Shankar Vedantam: So Emily I want to draw attention to the fact that this is a topic that you bring up -- almost everyone has an opinion about it and the opinion is often heated. Tell me how it connects to the conversation we're having about how we think about our minds, other people's minds, and the judgments we arrive at.

Emily Pronin: I just love the idea of the thermostat wars, it's so real. And I think it goes back to that quote, I know it's a matter of taste, but your taste is stupid because essentially, if I think that the temperature should be set to 73 and you think it should be set to 68, I do realize that this is a matter of taste, that there's no right answer here.

Emily Pronin: But at another level, I actually think that the temperature that I want it to be at is the correct one. And it's like that George Carlin quote, "If you wanted to be hotter than me, you're a little soft and ridiculous, and you're wasting a lot of energy. If you wanted to be colder than me, you've got to be kidding, do you really need to be that aesthetic and suffer like that? We can turn up the heat a little bit more." So we think it's a matter of taste, but we also think we're right.

Emily Pronin: And I've done some research with Nate Cheek and Shane Blackman where we show this with painting, sort of people say, "Oh, paintings, that's a matter of taste." Until someone disagrees with them about which are the nice paintings and which are the bad paintings. And then all of a sudden they say that that person is wrong.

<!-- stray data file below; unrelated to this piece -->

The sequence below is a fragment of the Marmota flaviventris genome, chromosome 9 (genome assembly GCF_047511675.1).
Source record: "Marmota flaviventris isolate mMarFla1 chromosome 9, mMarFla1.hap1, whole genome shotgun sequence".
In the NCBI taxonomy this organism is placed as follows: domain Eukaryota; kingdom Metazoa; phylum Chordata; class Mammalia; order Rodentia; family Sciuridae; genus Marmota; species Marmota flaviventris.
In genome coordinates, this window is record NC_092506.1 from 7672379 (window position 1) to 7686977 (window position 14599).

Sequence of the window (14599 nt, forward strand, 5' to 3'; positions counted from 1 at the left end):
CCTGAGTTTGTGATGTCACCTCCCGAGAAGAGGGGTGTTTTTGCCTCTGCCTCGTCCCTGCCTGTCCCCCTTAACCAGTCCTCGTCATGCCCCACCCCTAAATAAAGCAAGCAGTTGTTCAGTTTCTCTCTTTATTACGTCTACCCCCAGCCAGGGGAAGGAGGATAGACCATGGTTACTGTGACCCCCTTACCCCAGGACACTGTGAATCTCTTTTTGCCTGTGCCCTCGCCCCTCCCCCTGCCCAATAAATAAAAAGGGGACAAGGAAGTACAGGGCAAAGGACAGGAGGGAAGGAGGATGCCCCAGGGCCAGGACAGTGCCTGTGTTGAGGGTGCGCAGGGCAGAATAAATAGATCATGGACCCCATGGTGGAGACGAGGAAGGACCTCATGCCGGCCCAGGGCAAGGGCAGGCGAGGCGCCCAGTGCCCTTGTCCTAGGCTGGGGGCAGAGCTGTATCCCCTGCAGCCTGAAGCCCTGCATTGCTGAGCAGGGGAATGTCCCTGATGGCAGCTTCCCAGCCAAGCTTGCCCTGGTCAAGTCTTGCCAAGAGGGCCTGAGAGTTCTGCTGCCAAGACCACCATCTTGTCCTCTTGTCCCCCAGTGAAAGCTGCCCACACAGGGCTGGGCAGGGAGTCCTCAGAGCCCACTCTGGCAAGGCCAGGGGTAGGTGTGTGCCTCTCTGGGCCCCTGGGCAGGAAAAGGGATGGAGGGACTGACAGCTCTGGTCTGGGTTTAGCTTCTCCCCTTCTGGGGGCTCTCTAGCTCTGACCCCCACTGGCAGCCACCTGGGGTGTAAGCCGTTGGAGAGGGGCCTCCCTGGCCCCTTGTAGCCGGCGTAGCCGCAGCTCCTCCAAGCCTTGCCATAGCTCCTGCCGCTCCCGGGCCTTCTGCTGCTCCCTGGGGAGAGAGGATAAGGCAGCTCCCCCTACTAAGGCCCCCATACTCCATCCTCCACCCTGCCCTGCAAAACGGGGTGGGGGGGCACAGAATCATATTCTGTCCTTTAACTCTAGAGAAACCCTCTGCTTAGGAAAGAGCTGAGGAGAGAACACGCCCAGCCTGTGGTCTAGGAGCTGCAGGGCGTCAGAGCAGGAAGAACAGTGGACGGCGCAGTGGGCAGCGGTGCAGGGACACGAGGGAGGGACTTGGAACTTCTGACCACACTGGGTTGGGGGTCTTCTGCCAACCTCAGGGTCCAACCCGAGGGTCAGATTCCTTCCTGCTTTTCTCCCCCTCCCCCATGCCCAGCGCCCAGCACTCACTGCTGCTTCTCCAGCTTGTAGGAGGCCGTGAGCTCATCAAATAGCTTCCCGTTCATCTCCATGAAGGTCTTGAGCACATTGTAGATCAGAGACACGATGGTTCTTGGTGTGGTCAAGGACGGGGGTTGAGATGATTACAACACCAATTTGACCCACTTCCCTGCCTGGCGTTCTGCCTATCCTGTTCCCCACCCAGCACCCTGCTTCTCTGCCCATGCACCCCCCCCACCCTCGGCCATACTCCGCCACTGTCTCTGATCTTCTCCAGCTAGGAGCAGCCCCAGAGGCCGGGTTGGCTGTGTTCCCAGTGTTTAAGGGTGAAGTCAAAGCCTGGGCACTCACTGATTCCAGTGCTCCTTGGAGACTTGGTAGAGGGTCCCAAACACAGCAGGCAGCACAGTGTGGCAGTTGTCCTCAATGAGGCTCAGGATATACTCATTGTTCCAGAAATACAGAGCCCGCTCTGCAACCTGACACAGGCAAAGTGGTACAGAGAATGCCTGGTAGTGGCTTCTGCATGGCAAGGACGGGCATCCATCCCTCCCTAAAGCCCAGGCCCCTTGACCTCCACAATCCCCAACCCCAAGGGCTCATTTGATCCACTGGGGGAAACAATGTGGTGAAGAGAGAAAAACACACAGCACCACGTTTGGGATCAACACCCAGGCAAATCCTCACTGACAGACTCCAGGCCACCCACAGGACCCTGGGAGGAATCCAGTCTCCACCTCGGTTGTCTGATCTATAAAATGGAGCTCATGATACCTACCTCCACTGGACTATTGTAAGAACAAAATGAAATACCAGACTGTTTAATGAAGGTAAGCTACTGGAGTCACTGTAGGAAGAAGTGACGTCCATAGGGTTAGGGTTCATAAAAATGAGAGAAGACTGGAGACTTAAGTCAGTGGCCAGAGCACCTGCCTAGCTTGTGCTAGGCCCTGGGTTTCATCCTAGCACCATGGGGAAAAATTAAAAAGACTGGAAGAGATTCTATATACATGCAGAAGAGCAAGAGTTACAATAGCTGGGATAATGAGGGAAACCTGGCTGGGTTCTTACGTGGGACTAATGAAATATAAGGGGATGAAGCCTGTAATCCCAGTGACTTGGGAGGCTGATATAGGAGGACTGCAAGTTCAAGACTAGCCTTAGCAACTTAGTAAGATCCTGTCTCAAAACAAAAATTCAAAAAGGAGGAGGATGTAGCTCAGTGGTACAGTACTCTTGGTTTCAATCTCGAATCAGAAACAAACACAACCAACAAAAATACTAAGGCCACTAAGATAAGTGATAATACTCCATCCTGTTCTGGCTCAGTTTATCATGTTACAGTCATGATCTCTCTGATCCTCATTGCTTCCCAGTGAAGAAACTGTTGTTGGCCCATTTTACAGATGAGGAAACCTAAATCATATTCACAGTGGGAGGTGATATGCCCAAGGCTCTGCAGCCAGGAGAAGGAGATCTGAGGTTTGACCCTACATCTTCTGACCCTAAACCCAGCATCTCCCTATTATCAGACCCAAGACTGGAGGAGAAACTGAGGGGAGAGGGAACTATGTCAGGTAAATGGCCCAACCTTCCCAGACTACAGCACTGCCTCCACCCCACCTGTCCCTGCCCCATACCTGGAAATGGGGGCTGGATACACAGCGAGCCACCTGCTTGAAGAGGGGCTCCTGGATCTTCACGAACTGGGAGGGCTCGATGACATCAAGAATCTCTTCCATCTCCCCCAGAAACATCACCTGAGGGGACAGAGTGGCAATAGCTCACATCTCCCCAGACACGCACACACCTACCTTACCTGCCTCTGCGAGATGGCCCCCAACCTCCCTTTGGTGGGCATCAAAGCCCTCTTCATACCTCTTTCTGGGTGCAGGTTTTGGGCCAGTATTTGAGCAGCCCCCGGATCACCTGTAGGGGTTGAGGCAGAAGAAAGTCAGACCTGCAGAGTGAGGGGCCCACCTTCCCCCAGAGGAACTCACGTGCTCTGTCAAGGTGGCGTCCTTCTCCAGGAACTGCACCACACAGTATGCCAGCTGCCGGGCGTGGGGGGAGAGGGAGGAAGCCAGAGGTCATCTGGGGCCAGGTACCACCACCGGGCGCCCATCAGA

Shankar Vedantam: Tell me a little bit more about the art study. I'm fascinated by the examples that you used and what you found.

Emily Pronin: So Shane collected some images of paintings from art history books. So these were paintings by famous artists. And they were in major museums. And they were arranged from abstract to portraits and we would show them to a subject and ask them to rate which ones they thought were truly great and which ones they thought were overrated.

Emily Pronin: And then we showed them a cover story for this of another subject who had supposedly done the same task, but that subject totally disagreed with them. So if I thought it was great, they thought it was overrated and vice versa. And then they had to evaluate this other person. And although they said that opinions on art were a matter of taste, when they saw this person who disagreed with them, they actually thought that the person was wrong and had been influenced by improper influences, because otherwise they surely would have agreed with oneself.

Emily Pronin: And we've done studies with chefs. Kobi Tsesarsky, my student, did a study with chefs, and chefs showed this exact phenomenon. There's an objectively correct amount that the meat should be cooked, that the pasta should be cooked, how much it should be salted, and those who do it the other way are wrong.